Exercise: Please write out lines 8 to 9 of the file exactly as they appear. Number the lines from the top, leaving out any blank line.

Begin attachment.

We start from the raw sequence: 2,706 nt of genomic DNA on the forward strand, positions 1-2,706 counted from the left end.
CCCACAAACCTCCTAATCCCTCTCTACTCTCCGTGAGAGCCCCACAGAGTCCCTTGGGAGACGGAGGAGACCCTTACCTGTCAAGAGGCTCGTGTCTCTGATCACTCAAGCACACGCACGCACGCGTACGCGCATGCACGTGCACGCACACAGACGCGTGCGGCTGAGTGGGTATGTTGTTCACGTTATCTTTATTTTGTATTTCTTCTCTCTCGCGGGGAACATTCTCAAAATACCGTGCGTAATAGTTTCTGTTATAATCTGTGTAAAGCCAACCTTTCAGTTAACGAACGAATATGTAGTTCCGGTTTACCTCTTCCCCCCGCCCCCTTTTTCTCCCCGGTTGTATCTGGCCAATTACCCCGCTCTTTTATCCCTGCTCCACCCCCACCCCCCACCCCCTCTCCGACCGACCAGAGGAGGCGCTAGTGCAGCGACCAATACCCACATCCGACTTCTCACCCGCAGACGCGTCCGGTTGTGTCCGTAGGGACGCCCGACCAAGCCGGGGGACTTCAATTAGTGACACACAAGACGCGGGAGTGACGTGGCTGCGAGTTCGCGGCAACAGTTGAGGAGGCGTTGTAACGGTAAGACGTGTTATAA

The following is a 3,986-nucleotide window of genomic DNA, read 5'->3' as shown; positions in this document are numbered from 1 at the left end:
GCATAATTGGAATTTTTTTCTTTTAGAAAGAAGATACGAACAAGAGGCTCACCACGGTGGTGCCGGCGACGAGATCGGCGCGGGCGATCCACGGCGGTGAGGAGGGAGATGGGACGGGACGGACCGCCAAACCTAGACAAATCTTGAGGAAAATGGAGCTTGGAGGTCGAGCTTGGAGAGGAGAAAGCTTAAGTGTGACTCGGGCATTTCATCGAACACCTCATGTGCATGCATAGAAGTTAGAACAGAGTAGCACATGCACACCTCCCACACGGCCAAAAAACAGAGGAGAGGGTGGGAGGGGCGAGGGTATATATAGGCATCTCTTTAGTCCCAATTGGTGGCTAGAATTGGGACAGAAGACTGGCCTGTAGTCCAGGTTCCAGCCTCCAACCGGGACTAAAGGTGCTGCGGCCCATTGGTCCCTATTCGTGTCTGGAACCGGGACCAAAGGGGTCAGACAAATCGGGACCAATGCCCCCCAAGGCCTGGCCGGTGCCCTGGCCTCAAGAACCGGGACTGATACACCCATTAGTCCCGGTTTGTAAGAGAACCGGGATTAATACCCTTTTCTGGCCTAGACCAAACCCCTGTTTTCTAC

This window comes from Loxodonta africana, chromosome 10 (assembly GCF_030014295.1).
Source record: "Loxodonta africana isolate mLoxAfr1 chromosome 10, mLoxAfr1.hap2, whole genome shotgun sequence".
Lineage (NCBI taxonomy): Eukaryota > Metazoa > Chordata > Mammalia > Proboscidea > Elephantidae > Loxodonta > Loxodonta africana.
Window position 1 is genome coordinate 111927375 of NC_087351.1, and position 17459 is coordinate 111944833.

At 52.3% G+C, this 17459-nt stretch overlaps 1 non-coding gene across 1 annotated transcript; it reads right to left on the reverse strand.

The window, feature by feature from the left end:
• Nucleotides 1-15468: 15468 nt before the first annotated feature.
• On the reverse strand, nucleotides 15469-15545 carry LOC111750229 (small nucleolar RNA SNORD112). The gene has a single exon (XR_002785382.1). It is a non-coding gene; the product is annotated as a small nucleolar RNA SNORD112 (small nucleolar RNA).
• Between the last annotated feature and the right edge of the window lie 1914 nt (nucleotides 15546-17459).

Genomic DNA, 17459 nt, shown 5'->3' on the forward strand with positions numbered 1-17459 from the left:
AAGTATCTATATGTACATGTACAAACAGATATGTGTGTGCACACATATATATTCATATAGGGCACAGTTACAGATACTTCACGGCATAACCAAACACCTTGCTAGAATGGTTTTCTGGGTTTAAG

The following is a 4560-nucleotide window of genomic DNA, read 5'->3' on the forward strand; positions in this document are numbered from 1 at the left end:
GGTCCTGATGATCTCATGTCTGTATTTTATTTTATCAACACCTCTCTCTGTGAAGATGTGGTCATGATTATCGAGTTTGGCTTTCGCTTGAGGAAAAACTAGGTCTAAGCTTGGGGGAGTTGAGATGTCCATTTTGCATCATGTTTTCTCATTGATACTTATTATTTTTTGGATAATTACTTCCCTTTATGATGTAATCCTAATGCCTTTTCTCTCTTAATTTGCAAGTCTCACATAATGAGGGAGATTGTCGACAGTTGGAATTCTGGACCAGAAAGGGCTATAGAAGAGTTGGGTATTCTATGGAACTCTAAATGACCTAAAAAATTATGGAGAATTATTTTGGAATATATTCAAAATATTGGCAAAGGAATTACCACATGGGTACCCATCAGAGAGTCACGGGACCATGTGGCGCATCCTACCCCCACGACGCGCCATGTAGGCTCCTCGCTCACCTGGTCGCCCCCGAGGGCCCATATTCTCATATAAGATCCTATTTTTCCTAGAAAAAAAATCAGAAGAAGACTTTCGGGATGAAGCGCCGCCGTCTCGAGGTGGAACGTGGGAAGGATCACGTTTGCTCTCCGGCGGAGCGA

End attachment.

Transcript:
Window position 1 is genome coordinate 111927375 of NC_087351.1, and position 17459 is coordinate 111944833.

At 52.3% G+C, this 17459-nt stretch overlaps 1 non-coding gene across 1 annotated transcript; it reads right to left on the reverse strand.